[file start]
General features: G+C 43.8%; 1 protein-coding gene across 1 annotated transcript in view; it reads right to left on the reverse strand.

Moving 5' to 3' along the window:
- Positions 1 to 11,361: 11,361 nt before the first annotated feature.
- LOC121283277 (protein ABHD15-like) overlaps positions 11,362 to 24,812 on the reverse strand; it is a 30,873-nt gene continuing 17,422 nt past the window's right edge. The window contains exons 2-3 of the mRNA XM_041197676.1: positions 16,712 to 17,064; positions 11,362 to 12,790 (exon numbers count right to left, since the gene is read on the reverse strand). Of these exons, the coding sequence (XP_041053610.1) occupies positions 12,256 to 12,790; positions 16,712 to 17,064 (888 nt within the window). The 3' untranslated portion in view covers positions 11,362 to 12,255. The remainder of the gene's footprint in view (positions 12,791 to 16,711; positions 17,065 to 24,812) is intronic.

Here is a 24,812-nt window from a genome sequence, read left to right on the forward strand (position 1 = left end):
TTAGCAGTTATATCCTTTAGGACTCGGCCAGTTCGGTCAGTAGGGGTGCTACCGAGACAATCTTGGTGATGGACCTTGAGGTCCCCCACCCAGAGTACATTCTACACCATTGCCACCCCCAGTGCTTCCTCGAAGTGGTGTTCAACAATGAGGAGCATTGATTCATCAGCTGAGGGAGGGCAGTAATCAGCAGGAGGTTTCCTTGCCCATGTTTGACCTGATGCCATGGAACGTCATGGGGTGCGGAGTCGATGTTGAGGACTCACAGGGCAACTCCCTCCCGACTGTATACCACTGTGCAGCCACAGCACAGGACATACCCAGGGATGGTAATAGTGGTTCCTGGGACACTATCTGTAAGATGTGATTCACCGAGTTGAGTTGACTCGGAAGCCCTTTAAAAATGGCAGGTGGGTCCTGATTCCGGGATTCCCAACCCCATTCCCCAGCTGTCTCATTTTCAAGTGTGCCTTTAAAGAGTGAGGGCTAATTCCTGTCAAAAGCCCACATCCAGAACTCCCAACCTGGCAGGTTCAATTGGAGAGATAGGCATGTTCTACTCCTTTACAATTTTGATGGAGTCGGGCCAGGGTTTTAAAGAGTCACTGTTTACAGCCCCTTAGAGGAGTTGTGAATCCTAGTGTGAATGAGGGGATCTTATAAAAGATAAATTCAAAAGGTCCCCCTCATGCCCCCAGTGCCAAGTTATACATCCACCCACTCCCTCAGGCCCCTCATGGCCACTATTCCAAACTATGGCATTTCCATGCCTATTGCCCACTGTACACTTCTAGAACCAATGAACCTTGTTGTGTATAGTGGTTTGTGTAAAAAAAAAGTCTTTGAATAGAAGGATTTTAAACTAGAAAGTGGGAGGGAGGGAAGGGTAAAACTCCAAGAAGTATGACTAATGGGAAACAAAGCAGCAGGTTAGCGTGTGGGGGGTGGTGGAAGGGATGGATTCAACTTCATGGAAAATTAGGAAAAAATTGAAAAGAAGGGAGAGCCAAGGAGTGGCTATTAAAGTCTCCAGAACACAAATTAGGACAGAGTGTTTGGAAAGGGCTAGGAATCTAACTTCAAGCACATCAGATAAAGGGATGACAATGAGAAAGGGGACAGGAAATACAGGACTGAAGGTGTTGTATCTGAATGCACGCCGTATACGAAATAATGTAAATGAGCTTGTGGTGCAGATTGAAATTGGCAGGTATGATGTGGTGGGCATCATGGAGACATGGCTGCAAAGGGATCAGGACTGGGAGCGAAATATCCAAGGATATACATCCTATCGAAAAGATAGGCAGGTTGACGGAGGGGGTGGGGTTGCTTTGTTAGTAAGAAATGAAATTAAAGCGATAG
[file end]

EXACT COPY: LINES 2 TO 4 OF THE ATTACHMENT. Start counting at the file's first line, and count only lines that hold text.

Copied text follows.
Moving 5' to 3' along the window:
- Positions 1 to 11,361: 11,361 nt before the first annotated feature.
- LOC121283277 (protein ABHD15-like) overlaps positions 11,362 to 24,812 on the reverse strand; it is a 30,873-nt gene continuing 17,422 nt past the window's right edge. The window contains exons 2-3 of the mRNA XM_041197676.1: positions 16,712 to 17,064; positions 11,362 to 12,790 (exon numbers count right to left, since the gene is read on the reverse strand). Of these exons, the coding sequence (XP_041053610.1) occupies positions 12,256 to 12,790; positions 16,712 to 17,064 (888 nt within the window). The 3' untranslated portion in view covers positions 11,362 to 12,255. The remainder of the gene's footprint in view (positions 12,791 to 16,711; positions 17,065 to 24,812) is intronic.